When someone’s military service is coming to an end, the question of “what’s next” starts to linger in the back of their mind. Since they’ve faced tougher situations, they tell themselves it will be an easy transition to handle. However, the anxiety tells them they are about to enter an entirely different, unfamiliar territory — civilian life.
While military instructors prepare people for military life, it is college instructors that will prepare people for careers after the military. Even after 30 years, or more, in the military, someone still has plenty of time to pursue a second career, and Rio Salado College is online and on site preparing students for these careers.
Tech. Sgt. Mitzi Eggers, of the 162nd fighter Wing in Tucson, is one of the many students who is preparing for a second career after she retires from the Air National Guard.
“I will earn a Level I Certificate of Completion in Chemical Dependency in November,” said Eggers, who also has a bachelor’s degree in criminal justice. “I have taken classes through two other colleges, but their Web sites didn’t function well as Rio Salado’s site, and there was very little support from the instructors.”
“Rio’s online courses are managed very well, it’s understandable, and there is plenty of instructor support,” she said. I’m very pleased with Rio Salado and plan to continue my schooling with them.”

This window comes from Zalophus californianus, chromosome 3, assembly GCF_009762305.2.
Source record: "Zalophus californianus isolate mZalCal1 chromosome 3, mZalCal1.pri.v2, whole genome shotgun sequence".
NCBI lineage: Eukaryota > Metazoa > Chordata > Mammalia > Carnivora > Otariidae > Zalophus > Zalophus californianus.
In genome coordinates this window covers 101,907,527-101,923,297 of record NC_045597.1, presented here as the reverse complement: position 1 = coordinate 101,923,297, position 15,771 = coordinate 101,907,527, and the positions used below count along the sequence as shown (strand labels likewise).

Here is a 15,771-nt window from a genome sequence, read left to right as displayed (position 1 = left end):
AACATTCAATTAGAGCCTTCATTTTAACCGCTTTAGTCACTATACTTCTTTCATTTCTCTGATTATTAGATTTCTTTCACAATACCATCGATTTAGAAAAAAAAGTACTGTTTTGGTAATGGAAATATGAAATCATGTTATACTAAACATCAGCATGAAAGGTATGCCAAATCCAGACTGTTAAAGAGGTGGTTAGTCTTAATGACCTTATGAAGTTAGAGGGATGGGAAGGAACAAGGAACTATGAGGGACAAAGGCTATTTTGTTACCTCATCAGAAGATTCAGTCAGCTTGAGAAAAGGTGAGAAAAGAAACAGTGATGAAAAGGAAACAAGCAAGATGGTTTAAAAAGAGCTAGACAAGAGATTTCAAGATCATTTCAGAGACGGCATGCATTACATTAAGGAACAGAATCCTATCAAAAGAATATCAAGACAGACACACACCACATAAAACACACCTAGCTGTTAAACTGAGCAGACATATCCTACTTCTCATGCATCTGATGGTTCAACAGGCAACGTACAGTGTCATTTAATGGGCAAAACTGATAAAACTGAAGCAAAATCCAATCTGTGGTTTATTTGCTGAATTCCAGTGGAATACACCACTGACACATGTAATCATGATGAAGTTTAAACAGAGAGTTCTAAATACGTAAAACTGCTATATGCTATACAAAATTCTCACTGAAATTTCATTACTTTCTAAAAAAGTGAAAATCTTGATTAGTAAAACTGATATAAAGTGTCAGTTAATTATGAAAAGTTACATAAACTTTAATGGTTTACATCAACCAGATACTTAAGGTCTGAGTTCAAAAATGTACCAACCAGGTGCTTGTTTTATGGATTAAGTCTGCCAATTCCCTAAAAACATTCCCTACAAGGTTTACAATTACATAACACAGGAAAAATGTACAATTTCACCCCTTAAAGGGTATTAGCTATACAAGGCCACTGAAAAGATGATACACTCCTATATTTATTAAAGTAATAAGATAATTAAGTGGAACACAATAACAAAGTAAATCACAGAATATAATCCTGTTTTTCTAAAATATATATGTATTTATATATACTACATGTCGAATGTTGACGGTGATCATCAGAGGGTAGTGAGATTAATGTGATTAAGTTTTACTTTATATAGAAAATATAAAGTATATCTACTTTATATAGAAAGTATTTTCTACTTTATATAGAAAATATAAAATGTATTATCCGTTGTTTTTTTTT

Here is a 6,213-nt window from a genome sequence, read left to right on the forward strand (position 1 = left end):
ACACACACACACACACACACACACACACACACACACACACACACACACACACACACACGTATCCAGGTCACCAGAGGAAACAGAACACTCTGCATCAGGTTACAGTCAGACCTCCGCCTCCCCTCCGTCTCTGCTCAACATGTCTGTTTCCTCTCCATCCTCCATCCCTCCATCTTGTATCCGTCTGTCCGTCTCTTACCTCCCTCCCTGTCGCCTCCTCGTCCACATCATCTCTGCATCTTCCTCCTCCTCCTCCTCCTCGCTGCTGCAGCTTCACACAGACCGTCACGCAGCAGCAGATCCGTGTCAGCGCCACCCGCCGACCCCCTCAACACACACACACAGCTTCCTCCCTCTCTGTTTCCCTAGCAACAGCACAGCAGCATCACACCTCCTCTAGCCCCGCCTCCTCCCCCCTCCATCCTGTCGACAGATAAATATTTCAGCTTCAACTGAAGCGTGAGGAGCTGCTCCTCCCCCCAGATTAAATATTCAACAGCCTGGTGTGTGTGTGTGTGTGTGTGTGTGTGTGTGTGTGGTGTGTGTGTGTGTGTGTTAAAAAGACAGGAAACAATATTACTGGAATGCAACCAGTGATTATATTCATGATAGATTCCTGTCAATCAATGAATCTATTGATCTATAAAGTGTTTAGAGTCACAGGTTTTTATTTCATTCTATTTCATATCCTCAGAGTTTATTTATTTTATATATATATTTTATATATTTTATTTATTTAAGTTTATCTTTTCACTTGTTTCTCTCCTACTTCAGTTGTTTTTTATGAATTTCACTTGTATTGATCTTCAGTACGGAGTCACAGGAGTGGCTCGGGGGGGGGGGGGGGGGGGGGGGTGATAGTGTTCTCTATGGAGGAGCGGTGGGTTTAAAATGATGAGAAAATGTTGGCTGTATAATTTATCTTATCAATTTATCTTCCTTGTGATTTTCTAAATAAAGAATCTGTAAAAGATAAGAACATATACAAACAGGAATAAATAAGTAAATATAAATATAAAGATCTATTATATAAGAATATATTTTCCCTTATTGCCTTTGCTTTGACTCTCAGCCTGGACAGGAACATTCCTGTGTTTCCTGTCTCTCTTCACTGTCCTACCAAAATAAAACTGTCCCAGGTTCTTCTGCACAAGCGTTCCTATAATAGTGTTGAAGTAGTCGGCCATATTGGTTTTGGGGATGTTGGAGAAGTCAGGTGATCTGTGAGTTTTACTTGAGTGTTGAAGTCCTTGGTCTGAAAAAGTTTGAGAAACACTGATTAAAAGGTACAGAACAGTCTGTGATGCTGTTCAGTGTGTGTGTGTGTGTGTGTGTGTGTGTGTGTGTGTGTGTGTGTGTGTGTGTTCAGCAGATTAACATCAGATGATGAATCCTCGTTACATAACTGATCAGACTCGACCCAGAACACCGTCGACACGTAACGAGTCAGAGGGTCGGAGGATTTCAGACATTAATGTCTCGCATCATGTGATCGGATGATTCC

The Certificate of Completion in Chemical Dependency Program prepares individuals with the skills necessary to become a chemical dependency case manager, as well as provide continuing education to current chemical dependency professionals. Level I courses focus on theories and techniques, ethics, communication skills, interviewing and documentation, and recovery and relapse.
Most military students have busy schedules and many students find online classes to be a good option for earning a degree. As a single mother with two toddlers Eggers definitely falls into this category.
“Between time at the air force base and caring for two children at home there is no room for classes at a traditional college,” said Eggers. “Students in the military don’t have as much free time as other people. Our schedules can be erratic, and we need the flexibility online classes offer us.”
Besides flexibility, military students can get their education nearly paid in full.
“The Air Force Tuition Assistance program pays 100 percent of an Airman’s tuition cost for college courses up to $4,500 per fiscal year,” said Bill Bristol, Rio Salado College’s coordinator of instructional programs at Luke Air Force Base in Glendale. “We provide students with information about financial aid and scholarship programs, too.”
“My only expenses are books and a $15 registration fee,” said Eggers. “Anyone can afford this, and everyone in the military should be taking advantage of this opportunity. The military prepares us for a lot, but there is a whole second life after the military to consider.”